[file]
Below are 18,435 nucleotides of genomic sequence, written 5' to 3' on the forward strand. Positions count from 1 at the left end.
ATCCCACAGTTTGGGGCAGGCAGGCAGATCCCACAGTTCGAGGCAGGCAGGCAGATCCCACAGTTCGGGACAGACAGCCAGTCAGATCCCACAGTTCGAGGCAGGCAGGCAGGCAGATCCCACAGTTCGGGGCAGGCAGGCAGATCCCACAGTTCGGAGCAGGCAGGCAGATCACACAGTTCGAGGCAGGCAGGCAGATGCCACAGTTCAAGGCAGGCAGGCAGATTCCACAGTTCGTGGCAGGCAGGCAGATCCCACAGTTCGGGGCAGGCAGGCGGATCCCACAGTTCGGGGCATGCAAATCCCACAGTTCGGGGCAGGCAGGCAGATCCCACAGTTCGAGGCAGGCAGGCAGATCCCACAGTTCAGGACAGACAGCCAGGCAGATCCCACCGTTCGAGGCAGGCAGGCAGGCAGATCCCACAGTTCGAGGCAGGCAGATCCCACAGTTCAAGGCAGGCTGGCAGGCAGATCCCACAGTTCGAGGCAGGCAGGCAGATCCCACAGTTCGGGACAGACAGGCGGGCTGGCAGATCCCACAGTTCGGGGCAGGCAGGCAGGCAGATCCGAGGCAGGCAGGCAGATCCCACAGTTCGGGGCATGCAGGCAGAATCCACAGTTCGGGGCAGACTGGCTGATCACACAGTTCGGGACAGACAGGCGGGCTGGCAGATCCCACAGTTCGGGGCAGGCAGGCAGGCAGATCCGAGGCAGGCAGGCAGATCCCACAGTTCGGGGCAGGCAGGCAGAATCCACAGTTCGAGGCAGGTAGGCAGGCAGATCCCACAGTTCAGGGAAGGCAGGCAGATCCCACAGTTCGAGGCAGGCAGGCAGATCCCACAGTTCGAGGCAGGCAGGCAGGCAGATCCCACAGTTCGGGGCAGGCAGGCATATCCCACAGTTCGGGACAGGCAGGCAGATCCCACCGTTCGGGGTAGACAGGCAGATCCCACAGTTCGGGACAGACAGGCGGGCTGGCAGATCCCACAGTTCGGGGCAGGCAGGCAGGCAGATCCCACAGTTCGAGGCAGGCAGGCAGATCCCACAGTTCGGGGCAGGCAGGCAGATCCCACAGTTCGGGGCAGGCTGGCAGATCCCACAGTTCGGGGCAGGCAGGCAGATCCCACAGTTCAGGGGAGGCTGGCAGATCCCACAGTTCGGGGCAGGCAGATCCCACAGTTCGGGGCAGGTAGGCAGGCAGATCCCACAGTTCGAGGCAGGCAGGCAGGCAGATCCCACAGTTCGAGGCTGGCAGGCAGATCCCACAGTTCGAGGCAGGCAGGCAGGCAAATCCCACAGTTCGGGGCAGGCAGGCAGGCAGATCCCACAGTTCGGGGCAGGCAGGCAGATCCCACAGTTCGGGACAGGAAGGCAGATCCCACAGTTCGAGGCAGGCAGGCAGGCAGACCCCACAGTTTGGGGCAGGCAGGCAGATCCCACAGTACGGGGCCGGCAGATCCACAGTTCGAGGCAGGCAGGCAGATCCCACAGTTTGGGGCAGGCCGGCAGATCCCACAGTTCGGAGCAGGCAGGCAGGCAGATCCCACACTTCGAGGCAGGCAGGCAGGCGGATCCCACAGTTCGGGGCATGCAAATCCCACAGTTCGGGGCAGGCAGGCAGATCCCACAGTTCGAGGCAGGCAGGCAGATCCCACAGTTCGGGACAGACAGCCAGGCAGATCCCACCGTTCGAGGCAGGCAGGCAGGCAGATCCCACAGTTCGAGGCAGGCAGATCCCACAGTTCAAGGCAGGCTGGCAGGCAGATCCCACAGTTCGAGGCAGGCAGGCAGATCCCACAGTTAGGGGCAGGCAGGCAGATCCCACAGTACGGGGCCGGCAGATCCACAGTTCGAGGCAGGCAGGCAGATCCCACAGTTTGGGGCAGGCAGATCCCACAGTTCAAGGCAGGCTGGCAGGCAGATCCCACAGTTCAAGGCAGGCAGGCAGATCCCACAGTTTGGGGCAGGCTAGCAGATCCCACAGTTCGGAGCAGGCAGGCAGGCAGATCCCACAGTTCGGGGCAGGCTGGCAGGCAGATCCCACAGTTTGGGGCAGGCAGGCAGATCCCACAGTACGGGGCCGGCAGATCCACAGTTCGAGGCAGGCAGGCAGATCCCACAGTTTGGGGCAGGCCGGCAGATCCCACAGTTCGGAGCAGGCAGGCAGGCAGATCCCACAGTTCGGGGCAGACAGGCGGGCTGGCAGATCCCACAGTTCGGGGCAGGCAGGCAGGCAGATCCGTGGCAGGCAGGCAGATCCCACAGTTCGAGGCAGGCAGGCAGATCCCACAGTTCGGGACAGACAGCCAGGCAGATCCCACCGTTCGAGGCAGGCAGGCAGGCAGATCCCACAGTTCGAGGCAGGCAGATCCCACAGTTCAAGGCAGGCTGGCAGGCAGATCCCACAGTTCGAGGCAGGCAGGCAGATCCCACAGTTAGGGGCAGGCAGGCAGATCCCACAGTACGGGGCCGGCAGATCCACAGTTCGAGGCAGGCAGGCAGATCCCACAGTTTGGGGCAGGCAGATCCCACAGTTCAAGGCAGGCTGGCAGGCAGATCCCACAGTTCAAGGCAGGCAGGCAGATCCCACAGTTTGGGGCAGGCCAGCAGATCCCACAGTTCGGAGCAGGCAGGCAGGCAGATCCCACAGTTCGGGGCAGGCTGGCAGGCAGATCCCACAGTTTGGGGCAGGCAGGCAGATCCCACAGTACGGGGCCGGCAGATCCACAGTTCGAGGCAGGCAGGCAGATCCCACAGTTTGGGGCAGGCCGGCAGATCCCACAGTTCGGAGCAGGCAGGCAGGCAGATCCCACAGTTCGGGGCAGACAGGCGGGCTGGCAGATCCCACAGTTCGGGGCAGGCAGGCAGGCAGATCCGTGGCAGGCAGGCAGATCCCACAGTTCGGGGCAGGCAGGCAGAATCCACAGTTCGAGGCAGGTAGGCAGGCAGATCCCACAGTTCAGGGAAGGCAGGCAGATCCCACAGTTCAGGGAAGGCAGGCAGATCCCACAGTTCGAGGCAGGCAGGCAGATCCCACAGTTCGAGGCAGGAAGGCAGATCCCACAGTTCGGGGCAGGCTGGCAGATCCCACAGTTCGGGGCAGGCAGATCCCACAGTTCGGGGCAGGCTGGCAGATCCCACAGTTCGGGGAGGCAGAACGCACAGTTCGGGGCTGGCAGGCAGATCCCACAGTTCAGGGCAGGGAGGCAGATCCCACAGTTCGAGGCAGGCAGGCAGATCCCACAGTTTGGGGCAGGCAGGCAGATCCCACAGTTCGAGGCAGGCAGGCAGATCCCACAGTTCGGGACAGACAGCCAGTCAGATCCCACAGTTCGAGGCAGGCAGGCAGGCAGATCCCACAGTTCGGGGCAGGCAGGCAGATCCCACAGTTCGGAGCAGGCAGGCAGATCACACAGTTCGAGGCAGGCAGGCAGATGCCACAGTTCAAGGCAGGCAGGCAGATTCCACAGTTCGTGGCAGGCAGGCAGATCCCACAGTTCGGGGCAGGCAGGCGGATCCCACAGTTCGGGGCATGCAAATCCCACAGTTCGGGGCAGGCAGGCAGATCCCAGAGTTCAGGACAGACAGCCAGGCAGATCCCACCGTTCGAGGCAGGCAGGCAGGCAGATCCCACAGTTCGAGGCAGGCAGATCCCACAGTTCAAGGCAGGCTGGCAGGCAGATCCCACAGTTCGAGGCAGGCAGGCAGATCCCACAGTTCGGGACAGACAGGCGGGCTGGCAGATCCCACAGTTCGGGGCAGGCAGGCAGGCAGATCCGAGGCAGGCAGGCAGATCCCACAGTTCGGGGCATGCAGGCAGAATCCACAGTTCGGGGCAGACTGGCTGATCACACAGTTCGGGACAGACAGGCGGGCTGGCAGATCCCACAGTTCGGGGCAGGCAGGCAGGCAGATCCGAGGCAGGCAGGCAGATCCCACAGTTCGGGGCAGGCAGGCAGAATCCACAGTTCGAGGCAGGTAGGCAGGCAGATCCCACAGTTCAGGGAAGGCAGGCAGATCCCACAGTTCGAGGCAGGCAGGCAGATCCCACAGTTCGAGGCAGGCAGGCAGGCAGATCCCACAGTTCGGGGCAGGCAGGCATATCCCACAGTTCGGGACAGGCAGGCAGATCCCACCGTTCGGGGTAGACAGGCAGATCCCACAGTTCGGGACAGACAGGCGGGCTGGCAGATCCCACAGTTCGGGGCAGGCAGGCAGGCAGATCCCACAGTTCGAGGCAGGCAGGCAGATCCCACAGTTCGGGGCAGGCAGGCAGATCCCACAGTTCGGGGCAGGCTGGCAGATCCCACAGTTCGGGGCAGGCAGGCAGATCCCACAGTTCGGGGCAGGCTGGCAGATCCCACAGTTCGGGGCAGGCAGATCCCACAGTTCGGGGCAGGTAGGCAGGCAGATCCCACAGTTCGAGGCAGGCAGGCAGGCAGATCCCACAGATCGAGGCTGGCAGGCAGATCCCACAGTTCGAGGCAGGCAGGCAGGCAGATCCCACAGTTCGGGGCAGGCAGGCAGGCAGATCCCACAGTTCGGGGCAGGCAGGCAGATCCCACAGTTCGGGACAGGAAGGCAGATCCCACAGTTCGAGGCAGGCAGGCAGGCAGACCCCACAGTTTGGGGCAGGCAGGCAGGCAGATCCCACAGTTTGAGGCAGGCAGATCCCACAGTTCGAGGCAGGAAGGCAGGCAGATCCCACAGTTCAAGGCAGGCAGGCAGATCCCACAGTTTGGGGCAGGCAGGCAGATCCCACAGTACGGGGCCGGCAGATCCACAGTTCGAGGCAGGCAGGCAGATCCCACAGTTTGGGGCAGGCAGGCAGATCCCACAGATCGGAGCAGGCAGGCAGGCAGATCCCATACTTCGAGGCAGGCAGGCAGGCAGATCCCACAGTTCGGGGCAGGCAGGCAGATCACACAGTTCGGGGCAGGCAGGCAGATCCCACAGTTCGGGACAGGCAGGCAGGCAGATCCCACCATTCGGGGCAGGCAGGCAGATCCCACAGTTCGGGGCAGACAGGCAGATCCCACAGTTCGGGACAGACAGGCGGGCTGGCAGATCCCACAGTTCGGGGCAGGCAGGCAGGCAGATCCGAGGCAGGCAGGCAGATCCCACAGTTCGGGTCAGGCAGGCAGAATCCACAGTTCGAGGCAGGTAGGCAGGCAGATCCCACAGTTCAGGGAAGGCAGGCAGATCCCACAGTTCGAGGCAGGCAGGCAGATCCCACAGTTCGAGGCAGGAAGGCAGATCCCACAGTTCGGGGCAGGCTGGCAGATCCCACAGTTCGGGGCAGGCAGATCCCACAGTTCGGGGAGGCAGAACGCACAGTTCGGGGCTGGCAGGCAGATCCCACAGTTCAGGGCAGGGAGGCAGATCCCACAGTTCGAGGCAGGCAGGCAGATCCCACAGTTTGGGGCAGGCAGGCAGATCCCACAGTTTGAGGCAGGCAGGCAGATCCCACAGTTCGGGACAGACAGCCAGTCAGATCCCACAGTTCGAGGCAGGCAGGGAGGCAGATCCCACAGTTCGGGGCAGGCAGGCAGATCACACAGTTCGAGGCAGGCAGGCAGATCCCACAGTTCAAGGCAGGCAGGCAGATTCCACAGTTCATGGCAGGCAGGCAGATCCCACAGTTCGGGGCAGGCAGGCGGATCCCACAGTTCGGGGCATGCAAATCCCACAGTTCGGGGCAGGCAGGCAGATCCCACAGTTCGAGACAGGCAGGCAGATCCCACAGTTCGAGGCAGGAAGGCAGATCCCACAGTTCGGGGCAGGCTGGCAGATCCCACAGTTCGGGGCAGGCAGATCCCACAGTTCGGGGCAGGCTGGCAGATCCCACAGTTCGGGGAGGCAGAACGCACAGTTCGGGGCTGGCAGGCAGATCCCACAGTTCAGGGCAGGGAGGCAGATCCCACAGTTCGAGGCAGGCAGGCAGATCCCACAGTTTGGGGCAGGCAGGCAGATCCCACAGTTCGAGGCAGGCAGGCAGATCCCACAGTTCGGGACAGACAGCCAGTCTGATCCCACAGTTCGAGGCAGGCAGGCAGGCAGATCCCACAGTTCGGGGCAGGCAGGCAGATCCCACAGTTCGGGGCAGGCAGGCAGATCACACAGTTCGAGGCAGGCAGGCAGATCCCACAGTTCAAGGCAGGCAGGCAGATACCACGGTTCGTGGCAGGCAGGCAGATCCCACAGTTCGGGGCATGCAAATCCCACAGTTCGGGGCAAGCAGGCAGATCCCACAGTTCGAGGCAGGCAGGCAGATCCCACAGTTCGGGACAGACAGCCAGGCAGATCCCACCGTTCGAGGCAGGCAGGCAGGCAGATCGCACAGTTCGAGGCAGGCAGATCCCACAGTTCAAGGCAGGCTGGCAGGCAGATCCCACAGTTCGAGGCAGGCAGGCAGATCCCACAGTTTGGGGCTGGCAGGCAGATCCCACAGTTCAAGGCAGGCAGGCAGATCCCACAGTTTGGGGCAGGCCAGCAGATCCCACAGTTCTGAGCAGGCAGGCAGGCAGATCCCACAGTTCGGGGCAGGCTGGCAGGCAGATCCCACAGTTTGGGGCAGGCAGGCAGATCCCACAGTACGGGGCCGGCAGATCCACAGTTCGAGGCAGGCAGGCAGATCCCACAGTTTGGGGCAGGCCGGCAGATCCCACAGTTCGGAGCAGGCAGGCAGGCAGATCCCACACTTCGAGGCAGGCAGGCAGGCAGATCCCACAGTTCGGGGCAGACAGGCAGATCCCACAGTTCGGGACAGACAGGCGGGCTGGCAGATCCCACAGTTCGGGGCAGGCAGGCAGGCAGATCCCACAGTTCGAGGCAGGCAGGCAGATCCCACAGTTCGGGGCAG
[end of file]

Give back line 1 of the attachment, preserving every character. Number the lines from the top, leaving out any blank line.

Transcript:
Below are 18,435 nucleotides of genomic sequence, written 5' to 3' on the forward strand. Positions count from 1 at the left end.